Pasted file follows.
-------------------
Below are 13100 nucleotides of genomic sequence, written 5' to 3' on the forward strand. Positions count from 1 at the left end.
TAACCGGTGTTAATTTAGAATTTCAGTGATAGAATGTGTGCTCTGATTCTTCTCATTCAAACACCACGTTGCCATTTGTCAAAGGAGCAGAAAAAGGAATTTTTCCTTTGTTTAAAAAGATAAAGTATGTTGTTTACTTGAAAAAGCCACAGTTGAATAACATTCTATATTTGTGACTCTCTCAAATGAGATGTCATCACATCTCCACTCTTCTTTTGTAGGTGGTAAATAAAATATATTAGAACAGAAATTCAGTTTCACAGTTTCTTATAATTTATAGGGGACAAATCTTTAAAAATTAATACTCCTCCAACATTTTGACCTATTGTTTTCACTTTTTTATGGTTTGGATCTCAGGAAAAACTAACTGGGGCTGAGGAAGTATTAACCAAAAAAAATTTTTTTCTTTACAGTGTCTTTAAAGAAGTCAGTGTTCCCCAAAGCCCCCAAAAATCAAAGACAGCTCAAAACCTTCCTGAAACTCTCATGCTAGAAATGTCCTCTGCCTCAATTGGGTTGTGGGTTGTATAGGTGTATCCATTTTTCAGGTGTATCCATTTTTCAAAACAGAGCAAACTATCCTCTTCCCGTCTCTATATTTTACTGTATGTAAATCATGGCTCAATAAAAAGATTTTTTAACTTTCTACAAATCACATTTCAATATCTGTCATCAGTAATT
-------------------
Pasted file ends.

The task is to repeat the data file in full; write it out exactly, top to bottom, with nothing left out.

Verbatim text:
Below are 13100 nucleotides of genomic sequence, written 5' to 3' on the forward strand. Positions count from 1 at the left end.
TAACCGGTGTTAATTTAGAATTTCAGTGATAGAATGTGTGCTCTGATTCTTCTCATTCAAACACCACGTTGCCATTTGTCAAAGGAGCAGAAAAAGGAATTTTTCCTTTGTTTAAAAAGATAAAGTATGTTGTTTACTTGAAAAAGCCACAGTTGAATAACATTCTATATTTGTGACTCTCTCAAATGAGATGTCATCACATCTCCACTCTTCTTTTGTAGGTGGTAAATAAAATATATTAGAACAGAAATTCAGTTTCACAGTTTCTTATAATTTATAGGGGACAAATCTTTAAAAATTAATACTCCTCCAACATTTTGACCTATTGTTTTCACTTTTTTATGGTTTGGATCTCAGGAAAAACTAACTGGGGCTGAGGAAGTATTAACCAAAAAAAATTTTTTTCTTTACAGTGTCTTTAAAGAAGTCAGTGTTCCCCAAAGCCCCCAAAAATCAAAGACAGCTCAAAACCTTCCTGAAACTCTCATGCTAGAAATGTCCTCTGCCTCAATTGGGTTGTGGGTTGTATAGGTGTATCCATTTTTCAGGTGTATCCATTTTTCAAAACAGAGCAAACTATCCTCTTCCCGTCTCTATATTTTACTGTATGTAAATCATGGCTCAATAAAAAGATTTTTTAACTTTCTACAAATCACATTTCAATATCTGTCATCAGTAATT